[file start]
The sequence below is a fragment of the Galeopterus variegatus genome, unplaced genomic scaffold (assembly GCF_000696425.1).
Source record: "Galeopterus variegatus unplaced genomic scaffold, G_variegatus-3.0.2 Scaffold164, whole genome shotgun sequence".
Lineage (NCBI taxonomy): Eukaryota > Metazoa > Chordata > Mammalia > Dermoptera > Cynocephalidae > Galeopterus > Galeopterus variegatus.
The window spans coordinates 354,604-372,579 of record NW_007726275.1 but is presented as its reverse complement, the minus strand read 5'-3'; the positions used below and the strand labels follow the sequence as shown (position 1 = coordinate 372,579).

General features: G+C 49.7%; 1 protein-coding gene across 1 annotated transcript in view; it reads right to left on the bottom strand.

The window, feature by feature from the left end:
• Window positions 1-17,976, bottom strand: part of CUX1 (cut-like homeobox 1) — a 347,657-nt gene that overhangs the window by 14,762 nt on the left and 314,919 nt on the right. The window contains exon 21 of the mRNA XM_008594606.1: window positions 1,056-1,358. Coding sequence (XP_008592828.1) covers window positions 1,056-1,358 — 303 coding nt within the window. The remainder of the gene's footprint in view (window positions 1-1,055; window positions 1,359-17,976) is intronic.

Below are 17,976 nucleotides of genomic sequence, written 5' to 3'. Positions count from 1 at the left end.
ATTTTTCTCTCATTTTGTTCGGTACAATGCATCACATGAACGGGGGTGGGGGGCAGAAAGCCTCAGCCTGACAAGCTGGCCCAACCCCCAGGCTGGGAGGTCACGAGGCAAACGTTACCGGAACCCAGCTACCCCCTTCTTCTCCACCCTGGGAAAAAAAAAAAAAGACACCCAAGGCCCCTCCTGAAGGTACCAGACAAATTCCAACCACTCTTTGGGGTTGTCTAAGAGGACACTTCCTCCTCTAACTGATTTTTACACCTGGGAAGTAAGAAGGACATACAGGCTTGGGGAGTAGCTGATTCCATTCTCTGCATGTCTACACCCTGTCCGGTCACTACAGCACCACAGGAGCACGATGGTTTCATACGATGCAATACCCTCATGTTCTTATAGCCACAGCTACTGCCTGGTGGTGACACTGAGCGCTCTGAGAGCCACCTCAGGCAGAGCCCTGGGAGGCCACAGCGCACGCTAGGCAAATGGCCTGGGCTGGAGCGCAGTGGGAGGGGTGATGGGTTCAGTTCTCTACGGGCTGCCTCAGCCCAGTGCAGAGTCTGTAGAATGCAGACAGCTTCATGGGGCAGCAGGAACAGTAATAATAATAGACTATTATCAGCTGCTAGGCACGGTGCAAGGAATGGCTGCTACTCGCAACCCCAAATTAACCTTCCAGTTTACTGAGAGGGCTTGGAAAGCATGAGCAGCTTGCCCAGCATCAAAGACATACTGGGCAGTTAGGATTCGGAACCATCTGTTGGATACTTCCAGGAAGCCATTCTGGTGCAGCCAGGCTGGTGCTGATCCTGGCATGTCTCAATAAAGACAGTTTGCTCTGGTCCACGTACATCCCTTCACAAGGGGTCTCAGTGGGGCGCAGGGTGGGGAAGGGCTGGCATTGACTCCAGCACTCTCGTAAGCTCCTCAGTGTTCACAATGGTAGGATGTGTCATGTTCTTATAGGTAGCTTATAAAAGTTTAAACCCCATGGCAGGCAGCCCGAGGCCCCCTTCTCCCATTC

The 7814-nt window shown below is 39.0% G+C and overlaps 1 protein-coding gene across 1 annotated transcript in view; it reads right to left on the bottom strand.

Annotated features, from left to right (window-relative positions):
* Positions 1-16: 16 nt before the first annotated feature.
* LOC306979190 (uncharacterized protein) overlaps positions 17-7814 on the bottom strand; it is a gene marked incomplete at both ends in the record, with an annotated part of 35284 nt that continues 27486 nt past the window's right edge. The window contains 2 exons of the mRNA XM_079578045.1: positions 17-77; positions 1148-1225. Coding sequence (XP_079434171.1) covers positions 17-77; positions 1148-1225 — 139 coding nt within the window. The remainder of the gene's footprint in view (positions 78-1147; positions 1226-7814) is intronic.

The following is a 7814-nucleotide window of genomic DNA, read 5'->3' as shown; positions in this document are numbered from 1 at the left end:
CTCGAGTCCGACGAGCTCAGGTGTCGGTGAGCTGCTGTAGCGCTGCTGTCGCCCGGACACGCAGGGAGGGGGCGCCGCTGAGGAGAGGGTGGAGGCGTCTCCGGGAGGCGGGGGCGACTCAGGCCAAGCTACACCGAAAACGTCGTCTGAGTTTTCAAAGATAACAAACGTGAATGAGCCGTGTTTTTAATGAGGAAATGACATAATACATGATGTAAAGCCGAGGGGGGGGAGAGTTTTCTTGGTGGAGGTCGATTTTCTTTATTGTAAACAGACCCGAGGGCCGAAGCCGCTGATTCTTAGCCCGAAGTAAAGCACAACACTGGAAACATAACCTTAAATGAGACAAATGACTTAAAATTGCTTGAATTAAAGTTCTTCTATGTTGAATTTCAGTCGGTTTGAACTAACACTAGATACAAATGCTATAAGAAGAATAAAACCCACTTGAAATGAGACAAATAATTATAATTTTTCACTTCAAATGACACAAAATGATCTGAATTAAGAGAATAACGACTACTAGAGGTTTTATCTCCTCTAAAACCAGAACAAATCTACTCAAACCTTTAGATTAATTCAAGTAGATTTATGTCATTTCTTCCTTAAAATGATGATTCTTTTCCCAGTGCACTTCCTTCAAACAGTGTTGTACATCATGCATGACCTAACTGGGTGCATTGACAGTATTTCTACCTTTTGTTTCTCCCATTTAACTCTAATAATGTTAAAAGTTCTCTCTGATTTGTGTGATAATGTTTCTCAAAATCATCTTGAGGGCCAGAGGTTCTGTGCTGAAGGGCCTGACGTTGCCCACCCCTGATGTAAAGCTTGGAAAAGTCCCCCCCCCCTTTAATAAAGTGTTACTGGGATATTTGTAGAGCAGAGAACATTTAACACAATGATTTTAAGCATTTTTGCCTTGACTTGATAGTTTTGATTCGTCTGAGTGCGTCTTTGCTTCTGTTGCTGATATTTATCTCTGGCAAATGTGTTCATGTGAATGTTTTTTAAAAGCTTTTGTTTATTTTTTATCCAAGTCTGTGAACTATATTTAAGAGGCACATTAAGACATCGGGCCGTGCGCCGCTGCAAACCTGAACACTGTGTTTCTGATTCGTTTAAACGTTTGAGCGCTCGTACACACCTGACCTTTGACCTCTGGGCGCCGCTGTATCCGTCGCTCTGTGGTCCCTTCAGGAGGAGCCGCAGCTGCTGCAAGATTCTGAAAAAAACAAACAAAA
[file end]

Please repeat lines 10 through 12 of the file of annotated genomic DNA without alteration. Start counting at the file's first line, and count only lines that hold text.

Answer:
The 7814-nt window shown below is 39.0% G+C and overlaps 1 protein-coding gene across 1 annotated transcript in view; it reads right to left on the bottom strand.

Annotated features, from left to right (window-relative positions):
* Positions 1-16: 16 nt before the first annotated feature.